27. Qiu, C.; Adkins, N.J.E.; Hassanin, H.; Attallah, M.M.; Essa, K. In-situ shelling via selective laser melting: Modelling and microstructural characterisation. Mater. Des. 2015, 87, 845–853. [Google Scholar] [CrossRef]
  28. Qiu, C.; Yue, S.; Adkins, N.J.E.; Ward, M.; Hassanin, H.; Lee, P.D.; Withers, P.J.; Attallah, M.M. Influence of processing conditions on strut structure and compressive properties of cellular lattice structures fabricated by selective laser melting. Mater. Sci. Eng. A 2015, 628, 188–197. [Google Scholar] [CrossRef]
  29. Cox, S.C.; Jamshidi, P.; Eisenstein, N.M.; Webber, M.A.; Hassanin, H.; Attallah, M.M.; Shepherd, D.E.T.; Addison, O.; Grover, L.M. Adding functionality with additive manufacturing: Fabrication of titanium-based antibiotic eluting implants. Mater. Sci. Eng. C 2016, 64, 407–415. [Google Scholar] [CrossRef] [PubMed][Green Version]
  30. Mostafa, A.; Shankar, K.; Morozov, E.V. Insight into the shear behaviour of composite sandwich panels with foam core. Mater. Des. 2013, 50, 92–101. [Google Scholar] [CrossRef]
  31. Askanian, H.; Muranaka de Lima, D.; Commereuc, S.; Verney, V. Toward a better understanding of the fused deposition modeling process: Comparison with injection molding. 3D Print. Addit. Manuf. 2018. [Google Scholar] [CrossRef]
  32. Adam, G.A.O.; Zimmer, D. Design for additive manufacturing—Element transitions and aggregated structures. CIRP J. Manuf. Sci. Technol. 2014, 7, 20–28. [Google Scholar] [CrossRef]
  33. Klippstein, H.; Hassanin, H.; Diaz De Cerio Sanchez, A.; Zweiri, Y.; Seneviratne, L. Additive manufacturing of porous structures for unmanned aerial vehicles applications. Adv. Eng. Mater. 2018, 20, 1800290. [Google Scholar] [CrossRef]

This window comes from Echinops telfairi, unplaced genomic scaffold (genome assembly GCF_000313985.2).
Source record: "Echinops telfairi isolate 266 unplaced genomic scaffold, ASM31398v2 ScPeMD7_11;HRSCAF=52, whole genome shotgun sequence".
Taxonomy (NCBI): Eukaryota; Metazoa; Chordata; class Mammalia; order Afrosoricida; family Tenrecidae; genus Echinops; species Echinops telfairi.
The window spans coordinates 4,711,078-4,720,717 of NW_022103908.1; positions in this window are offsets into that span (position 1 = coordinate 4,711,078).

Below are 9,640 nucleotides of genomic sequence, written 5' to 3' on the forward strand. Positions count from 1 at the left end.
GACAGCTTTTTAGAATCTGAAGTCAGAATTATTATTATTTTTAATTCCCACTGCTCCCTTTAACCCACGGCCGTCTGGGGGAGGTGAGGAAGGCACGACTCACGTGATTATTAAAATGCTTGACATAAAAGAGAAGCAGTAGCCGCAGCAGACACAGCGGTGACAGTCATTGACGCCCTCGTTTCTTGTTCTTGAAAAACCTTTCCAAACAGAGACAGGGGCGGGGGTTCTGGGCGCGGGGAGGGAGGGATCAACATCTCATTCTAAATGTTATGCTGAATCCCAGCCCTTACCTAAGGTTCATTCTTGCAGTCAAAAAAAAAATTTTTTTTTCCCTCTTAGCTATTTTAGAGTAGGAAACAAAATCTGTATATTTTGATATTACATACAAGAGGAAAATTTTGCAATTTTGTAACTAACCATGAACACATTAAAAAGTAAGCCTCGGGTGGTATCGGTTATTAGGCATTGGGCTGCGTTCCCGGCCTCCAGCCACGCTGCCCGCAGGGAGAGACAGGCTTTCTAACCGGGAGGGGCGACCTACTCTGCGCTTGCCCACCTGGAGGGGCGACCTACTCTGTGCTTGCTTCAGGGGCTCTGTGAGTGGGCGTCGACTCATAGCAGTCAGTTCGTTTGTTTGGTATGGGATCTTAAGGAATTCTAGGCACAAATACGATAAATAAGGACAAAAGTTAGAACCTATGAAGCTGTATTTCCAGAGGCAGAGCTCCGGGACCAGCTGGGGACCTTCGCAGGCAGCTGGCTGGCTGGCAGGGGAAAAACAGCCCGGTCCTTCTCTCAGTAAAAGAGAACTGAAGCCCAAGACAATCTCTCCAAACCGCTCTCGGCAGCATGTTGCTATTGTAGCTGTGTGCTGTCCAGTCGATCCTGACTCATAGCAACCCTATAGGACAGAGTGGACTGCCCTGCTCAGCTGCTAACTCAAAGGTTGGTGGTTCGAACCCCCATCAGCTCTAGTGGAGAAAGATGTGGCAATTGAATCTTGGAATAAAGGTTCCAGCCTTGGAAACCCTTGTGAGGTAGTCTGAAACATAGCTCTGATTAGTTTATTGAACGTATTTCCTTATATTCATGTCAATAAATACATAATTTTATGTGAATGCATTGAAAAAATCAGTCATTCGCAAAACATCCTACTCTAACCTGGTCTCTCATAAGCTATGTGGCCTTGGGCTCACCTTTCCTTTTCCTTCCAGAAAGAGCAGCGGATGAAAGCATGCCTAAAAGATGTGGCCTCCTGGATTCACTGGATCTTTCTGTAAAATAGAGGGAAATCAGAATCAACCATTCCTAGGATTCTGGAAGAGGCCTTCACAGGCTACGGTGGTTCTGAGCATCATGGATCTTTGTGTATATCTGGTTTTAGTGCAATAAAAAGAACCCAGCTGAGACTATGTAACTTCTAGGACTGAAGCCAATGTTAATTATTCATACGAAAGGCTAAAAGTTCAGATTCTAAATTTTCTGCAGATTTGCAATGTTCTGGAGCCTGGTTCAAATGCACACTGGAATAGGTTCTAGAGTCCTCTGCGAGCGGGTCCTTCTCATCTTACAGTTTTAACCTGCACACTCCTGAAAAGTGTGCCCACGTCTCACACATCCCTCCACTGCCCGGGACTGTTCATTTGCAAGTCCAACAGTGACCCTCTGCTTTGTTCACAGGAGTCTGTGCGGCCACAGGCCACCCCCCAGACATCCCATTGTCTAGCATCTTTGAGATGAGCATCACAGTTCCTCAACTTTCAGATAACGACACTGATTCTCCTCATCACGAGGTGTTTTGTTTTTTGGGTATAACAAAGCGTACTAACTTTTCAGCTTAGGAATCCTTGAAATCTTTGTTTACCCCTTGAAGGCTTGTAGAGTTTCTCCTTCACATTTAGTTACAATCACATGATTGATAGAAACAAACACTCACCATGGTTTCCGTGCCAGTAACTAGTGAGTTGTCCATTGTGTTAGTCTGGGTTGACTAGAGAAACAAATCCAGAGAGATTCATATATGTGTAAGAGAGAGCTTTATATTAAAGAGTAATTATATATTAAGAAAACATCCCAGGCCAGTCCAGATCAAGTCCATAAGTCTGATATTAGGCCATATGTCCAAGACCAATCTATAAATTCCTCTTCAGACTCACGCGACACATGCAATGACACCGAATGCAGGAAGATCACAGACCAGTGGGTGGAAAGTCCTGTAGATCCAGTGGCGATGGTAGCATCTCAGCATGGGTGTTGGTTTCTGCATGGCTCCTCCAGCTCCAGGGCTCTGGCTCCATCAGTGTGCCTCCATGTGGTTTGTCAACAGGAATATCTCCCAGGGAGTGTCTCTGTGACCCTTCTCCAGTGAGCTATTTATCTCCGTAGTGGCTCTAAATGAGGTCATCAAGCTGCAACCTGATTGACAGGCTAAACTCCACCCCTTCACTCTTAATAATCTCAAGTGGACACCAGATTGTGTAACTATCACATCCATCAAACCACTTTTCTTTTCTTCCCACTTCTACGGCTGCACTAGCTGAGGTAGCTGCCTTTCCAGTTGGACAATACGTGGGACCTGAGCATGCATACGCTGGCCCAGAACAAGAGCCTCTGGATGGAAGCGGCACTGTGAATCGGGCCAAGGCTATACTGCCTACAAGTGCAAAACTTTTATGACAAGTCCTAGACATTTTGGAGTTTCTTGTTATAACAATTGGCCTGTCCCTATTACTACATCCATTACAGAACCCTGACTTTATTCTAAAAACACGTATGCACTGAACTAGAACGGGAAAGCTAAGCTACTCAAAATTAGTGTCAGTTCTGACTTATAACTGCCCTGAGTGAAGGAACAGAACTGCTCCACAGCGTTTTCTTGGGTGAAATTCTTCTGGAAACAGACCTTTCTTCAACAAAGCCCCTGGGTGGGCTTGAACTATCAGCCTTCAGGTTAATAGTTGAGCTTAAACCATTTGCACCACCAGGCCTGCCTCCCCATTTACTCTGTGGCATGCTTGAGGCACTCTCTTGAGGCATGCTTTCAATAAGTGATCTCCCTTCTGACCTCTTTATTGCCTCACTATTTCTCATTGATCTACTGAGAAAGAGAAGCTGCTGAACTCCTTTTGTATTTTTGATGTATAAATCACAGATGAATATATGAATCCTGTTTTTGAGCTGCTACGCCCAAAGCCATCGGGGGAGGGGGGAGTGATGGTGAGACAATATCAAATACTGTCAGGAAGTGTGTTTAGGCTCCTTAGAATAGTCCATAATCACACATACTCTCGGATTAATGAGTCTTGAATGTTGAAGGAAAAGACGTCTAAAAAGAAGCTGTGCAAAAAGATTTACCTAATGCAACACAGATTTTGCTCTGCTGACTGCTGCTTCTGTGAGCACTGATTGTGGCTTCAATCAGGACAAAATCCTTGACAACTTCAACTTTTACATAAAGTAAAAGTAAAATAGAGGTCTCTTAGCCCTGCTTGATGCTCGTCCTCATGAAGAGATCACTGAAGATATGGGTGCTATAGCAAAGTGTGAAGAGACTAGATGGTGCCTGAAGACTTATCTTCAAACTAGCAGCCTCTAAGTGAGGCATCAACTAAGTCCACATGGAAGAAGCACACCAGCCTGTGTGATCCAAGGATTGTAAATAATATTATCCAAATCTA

34. Stratasys. Production-grade Thermoplactic for Fortus 3d Production Systems. Available online: http://usglobalimages.stratasys.com/Main/Files/Material_Spec_Sheets/MSS_FDM_ABSi.pdf (accessed on 13 May 2018).
  35. Torrado, A.R.; Shemelya, C.M.; English, J.D.; Lin, Y.; Wicker, R.B.; Roberson, D.A. Characterizing the effect of additives to abs on the mechanical property anisotropy of specimens fabricated by material extrusion 3D printing. Addit. Manuf. 2015, 6, 16–29. [Google Scholar] [CrossRef]
  36. Mukherjee, T.; Kao, N. Pla based biopolymer reinforced with natural fibre: A review. J. Polym. Environ. 2011, 19, 714–725. [Google Scholar] [CrossRef]
  37. Bajpai, P.K.; Singh, I.; Madaan, J. Development and characterization of pla-based green composites: A review. J. Thermoplast. Compos. Mater. 2014, 27, 52–81. [Google Scholar] [CrossRef]
  38. Ciceri-de-Mondel-srl-Unipersonale. Filoalfa Filament. Available online: http://www.filoalfa3d.com (accessed on 13 May 2018).
  39. All3DP. Best Types of 3d Printer Filament: Guide & Comparison Charts. Available online: https://all3dp.com/1/3d-printer-filament-types-3d-printing-3d-filament/#nylon (accessed on 1 June 2017).